Cookies on this website

We use cookies to ensure that we give you the best experience on our website. If you click 'Accept all cookies' we'll assume that you are happy to receive all cookies and you won't see this message again. If you click 'Reject all non-essential cookies' only necessary cookies providing core functionality such as security, network management, and accessibility will be enabled. Click 'Find out more' for information on how to change your cookie settings.

OBJECTIVE: To identify a subgroup of lung cancer plans where the analytical dose calculation (ADC) algorithm may be clinically acceptable compared to Monte Carlo (MC) dose calculation in intensity modulated proton therapy (IMPT). METHODS: Robust-optimised IMPT plans were generated for 20 patients to a dose of 70 Gy (relative biological effectiveness) in 35 fractions in Raystation. For each case, four plans were generated: three with ADC optimisation using the pencil beam (PB) algorithm followed by a final dose calculation with the following algorithms: PB (PB-PB), MC (PB-MC) and MC normalised to prescription dose (PB-MC scaled). A fourth plan was generated where MC optimisation and final dose calculation was performed (MC-MC). Dose comparison and γ analysis (PB-PB vs PB-MC) at two dose thresholds were performed: 20% (D20) and 99% (D99) with PB-PB plans as reference. RESULTS: Overestimation of the dose to 99% and mean dose of the clinical target volume was observed in all PB-MC compared to PB-PB plans (median: 3.7 Gy(RBE) (5%) (range: 2.3 to 6.9 Gy(RBE)) and 1.8 Gy(RBE) (3%) (0.5 to 4.6 Gy(RBE))). PB-MC scaled plans resulted in significantly higher CTVD2 compared to PB-PB (median difference: -4 Gy(RBE) (-6%) (-5.3 to -2.4 Gy(RBE)), p ≤ .001). The overall median γ pass rates (3%-3 mm) at D20 and D99 were 93.2% (range:62.2-97.5%) and 71.3 (15.4-92.0%). On multivariate analysis, presence of mediastinal disease and absence of range shifters were significantly associated with high γ pass rates. Median D20 and D99 pass rates with these predictors were 96.0% (95.3-97.5%) and 85.4% (75.1-92.0%). MC-MC achieved similar target coverage and doses to OAR compared to PB-PB plans. CONCLUSION: In the presence of mediastinal involvement and absence of range shifters Raystation ADC may be clinically acceptable in lung IMPT. Otherwise, MC algorithm would be recommended to ensure accuracy of treatment plans. ADVANCES IN KNOWLEDGE: Although MC algorithm is more accurate compared to ADC in lung IMPT, ADC may be clinically acceptable where there is mediastinal involvement and absence of range shifters.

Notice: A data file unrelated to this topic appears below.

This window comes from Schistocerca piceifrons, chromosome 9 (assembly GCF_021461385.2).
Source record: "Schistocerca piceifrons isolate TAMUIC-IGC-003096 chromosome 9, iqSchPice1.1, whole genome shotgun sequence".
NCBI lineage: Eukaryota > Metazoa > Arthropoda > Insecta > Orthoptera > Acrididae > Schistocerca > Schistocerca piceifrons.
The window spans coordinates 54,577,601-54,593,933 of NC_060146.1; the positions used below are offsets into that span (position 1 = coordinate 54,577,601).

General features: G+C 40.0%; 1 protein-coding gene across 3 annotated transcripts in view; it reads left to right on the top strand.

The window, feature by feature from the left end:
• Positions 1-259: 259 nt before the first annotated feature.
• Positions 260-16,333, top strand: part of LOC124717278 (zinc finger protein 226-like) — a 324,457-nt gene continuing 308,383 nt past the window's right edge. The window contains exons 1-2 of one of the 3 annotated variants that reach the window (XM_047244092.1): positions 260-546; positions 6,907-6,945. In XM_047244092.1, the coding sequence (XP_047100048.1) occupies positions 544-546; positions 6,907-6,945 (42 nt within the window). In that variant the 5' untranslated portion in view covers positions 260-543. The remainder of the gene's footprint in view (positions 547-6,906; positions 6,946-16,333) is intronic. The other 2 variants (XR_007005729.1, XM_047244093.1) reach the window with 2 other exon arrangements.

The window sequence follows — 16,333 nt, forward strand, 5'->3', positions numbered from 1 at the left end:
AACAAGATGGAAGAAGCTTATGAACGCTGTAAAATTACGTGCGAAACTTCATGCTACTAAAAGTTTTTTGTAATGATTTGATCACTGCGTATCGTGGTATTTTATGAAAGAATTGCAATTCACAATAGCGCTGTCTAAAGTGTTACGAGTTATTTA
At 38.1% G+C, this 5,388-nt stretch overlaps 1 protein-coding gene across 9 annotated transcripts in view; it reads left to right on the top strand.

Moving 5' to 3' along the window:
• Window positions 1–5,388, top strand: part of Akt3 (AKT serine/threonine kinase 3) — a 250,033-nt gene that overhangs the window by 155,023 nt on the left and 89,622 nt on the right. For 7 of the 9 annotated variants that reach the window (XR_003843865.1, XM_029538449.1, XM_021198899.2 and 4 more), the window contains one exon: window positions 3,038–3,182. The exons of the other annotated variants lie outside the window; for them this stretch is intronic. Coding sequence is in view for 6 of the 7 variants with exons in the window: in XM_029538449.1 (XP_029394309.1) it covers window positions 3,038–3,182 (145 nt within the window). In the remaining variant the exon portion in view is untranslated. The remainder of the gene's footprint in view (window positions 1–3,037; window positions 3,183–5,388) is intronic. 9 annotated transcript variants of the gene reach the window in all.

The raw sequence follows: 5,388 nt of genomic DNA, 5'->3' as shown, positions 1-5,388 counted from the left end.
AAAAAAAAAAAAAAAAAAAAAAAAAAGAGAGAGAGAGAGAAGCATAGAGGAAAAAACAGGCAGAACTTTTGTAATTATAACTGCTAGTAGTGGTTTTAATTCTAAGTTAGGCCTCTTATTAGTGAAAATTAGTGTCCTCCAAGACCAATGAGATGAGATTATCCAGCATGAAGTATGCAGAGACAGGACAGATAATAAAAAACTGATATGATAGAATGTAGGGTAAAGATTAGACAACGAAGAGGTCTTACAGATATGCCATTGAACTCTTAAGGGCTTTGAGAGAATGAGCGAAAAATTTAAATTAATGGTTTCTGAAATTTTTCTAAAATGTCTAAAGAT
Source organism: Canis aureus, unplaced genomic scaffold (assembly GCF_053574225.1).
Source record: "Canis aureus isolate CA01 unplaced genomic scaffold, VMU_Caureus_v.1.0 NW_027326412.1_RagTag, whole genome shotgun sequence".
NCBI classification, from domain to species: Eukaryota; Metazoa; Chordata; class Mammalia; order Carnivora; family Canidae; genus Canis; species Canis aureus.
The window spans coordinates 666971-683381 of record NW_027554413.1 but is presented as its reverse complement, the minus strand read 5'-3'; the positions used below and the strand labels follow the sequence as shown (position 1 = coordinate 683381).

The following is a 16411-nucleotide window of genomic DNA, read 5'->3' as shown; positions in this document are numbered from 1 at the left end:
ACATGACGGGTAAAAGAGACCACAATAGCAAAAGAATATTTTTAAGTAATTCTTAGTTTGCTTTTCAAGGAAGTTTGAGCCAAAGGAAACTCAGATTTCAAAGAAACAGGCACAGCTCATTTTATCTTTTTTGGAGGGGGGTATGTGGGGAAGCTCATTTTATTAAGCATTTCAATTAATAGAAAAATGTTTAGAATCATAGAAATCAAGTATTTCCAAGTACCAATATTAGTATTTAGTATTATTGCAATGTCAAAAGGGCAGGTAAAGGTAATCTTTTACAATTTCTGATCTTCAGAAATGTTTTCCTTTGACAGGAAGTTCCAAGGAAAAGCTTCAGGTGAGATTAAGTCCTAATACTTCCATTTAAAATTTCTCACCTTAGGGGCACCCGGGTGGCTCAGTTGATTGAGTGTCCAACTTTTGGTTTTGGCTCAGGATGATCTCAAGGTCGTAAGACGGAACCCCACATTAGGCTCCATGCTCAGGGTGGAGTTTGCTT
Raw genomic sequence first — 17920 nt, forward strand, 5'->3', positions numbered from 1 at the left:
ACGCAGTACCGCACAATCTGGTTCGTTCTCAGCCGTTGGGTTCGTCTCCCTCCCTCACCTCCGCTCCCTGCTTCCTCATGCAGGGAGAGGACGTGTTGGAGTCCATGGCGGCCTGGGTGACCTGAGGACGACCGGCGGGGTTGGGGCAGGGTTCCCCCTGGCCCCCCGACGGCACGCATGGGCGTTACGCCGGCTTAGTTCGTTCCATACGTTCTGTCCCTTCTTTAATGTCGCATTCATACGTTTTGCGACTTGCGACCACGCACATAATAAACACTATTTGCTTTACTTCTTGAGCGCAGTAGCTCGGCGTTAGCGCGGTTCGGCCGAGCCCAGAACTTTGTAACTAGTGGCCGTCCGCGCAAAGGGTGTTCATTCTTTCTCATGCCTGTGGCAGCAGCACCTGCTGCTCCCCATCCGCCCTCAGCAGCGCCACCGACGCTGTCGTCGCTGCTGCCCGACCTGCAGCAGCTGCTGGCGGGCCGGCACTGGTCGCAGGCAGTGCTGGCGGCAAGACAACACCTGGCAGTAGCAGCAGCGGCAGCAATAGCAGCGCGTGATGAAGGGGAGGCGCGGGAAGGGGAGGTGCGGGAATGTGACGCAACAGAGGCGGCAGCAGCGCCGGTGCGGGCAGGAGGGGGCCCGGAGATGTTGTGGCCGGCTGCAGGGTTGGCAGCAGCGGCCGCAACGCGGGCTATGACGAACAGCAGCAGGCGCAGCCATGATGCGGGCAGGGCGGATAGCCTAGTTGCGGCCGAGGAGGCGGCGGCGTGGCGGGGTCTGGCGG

Original publication




Journal article


Br J Radiol

Publication Date